Sunday, April 12, 2015
seeking to honor their friend, Tina.
Today we examine a story that exhibits the kindness and compassion of Jesus toward one who has erred. It carries a message we all need to hear.
This story, preserved for us in John 8:3-11,
is set in the temple where Jesus was teaching. Some religious leaders interrupt Him and bring in a woman, forcing her to stand in the temple court before the crowd that had gathered to hear Jesus.
Accusers: Teacher, this woman was caught in the act of adultery.
In the Law Moses commanded us to stone such women.
Now what do you say?
We are told that this question is a trap. Perhaps they wanted to see how Jesus would balance the two legal systems that they lived under: the Roman law that did not permit the Jews to execute someone, and the Mosaic law that sometimes called for stoning. What makes this story so captivating is how beautifully Jesus balances grace and truth and addresses the heart.
The accusers persist in questioning until Jesus answers.
Jesus: If any one of you is without sin, let him be
the first to throw a stone at her.
Gradually, the crowd dissipates. The audience disappears one at a time. At last, only Jesus and the women are left.
Jesus: Woman, where are they?
Has no one condemned you?
Woman: No one sir.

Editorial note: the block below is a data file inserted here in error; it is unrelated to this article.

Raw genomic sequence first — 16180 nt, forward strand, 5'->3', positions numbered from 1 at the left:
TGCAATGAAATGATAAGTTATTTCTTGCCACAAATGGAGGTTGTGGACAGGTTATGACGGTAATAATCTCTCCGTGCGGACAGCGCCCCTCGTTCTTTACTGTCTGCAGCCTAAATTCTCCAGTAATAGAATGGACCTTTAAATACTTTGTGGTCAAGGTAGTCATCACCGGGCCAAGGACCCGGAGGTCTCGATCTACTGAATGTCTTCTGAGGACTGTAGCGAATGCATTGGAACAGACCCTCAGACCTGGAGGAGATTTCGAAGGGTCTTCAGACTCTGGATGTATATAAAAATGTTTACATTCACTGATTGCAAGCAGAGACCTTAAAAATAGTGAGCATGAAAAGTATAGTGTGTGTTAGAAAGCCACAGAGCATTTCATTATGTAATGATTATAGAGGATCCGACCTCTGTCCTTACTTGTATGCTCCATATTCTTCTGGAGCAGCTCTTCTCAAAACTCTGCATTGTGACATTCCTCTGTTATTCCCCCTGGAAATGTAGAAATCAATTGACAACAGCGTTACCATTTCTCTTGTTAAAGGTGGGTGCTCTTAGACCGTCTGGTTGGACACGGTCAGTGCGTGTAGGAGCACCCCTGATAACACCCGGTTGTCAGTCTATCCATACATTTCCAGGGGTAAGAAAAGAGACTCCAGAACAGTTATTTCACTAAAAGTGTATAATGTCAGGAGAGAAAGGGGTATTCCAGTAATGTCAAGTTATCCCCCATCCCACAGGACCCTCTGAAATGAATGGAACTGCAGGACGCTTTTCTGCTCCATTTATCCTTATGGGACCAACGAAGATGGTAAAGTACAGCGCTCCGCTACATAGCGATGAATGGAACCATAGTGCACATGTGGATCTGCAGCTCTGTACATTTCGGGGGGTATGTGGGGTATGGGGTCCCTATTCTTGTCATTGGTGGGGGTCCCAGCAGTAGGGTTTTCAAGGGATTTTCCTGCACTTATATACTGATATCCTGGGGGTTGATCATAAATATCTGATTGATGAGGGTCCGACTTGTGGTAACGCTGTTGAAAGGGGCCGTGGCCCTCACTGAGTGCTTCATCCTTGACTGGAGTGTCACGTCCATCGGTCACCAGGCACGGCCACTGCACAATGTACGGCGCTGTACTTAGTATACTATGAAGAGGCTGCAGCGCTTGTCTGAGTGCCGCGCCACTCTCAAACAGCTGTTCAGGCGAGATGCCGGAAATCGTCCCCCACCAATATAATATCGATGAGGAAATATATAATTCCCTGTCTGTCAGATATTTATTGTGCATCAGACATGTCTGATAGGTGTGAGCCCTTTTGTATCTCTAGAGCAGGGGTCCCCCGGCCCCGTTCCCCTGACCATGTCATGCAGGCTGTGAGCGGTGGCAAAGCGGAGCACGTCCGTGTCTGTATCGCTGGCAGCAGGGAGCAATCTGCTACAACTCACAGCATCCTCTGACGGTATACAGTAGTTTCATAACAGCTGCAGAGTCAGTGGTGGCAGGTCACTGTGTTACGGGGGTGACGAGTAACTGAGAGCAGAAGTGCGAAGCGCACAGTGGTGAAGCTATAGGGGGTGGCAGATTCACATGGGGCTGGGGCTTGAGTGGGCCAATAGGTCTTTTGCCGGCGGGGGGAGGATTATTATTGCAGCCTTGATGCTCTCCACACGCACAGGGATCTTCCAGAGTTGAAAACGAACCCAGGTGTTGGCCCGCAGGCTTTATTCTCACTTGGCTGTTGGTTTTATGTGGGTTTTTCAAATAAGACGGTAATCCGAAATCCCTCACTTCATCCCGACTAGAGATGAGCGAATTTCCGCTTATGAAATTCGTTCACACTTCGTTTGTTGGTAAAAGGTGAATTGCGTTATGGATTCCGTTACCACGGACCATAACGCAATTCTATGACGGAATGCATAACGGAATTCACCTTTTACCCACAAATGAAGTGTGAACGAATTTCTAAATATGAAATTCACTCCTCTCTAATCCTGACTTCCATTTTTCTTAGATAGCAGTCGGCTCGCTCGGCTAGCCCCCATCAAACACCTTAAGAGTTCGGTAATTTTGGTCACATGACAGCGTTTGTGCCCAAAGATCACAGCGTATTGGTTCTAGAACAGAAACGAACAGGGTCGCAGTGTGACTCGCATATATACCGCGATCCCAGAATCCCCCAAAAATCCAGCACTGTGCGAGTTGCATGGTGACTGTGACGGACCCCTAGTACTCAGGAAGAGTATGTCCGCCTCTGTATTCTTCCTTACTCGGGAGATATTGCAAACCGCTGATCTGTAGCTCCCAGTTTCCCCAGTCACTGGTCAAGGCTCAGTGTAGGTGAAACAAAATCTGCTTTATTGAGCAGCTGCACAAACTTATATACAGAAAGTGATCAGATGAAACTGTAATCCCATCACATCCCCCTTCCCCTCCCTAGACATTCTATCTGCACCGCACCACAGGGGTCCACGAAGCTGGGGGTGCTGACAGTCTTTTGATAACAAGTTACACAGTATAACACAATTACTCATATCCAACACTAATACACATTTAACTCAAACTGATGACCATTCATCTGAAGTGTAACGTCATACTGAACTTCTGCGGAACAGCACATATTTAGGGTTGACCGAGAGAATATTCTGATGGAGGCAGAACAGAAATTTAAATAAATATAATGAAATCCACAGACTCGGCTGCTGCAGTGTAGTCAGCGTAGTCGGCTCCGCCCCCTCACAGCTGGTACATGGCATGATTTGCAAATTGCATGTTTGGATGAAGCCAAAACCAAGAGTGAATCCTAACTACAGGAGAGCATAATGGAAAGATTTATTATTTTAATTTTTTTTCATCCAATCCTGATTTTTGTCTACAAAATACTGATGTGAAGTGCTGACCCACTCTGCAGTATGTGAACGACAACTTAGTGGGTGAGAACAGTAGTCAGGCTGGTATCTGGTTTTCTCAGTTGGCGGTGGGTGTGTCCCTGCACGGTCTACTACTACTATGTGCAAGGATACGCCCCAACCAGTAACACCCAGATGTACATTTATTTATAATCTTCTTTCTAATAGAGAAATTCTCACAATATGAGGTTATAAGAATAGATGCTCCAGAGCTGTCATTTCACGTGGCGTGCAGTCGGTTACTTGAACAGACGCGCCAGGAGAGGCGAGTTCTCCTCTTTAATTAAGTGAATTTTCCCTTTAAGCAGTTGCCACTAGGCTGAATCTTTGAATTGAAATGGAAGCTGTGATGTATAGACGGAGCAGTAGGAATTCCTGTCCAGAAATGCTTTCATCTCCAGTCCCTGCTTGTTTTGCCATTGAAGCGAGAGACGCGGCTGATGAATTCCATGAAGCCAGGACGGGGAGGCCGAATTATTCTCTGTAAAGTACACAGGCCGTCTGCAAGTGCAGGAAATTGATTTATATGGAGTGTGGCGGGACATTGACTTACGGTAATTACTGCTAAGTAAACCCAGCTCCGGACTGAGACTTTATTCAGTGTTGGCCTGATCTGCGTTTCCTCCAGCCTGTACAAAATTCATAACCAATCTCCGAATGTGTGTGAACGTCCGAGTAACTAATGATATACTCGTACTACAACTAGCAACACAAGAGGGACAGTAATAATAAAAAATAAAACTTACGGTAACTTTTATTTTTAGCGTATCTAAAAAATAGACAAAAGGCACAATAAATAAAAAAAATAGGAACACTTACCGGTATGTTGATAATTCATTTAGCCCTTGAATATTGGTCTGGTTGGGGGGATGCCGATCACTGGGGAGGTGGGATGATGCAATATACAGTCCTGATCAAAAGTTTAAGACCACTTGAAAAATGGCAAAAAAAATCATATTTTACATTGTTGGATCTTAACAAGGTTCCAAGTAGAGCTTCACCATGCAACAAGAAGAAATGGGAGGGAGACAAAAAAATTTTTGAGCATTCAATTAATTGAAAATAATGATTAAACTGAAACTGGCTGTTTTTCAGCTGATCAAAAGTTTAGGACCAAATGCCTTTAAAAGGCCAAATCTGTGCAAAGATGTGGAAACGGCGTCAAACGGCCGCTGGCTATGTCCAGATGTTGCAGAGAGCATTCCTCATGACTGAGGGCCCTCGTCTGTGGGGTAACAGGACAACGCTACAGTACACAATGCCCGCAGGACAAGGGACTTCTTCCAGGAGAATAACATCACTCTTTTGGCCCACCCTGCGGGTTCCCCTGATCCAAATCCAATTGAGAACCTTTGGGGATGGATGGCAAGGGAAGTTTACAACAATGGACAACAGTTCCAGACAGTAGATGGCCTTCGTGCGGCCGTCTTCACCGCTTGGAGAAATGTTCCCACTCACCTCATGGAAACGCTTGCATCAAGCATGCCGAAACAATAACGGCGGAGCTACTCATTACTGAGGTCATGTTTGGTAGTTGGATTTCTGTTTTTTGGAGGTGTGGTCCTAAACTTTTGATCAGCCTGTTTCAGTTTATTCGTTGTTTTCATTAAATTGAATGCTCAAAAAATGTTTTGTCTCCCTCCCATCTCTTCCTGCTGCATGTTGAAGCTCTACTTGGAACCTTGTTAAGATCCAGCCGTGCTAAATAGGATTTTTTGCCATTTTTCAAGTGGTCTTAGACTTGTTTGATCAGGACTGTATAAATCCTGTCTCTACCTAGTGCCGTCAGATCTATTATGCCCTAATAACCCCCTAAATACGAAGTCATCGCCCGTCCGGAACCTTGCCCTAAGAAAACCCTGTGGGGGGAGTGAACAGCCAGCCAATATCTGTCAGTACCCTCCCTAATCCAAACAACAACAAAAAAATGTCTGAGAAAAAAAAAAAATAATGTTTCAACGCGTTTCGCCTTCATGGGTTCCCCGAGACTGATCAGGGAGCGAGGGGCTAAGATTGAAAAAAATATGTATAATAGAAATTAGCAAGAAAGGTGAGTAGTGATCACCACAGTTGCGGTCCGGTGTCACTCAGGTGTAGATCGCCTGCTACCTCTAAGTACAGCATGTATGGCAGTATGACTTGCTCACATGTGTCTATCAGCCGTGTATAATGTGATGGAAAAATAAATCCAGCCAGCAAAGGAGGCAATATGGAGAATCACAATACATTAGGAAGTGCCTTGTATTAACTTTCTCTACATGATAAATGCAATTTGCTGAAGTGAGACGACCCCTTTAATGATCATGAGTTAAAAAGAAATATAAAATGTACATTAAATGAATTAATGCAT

Jesus: Then neither do I condemn you,
Go now and sin no more.
It is not difficult for us to imagine the superior attitudes of the accusers, or the woman's shame, humiliation and fear. But Jesus did not have to imagine. John makes it clear that Jesus knew what was in the heart of man in John 2:24. We see Jesus demonstrate his intimate knowledge of others when He speaks to the woman at the well about her husbands, and to Nathaniel about the fig tree.
Here we have Jesus addressing the needs in the heart of each person present. He points the audience in the direction of humility, suggesting that they cannot consider themselves better than a fellow sinner. Without condemning the woman, He admonishes her to stop sinning.
The tender mercy demonstrated here is breath-taking. The gentle nudge toward humility and holiness so inspiring. The kindness from One who knows the depth of sin in the human heart, so divine!
Surely, John's word's from the Prologue are echoed here: "we have seen his glory, glory as of the only Son from the Father, full of grace and truth." —John 1:14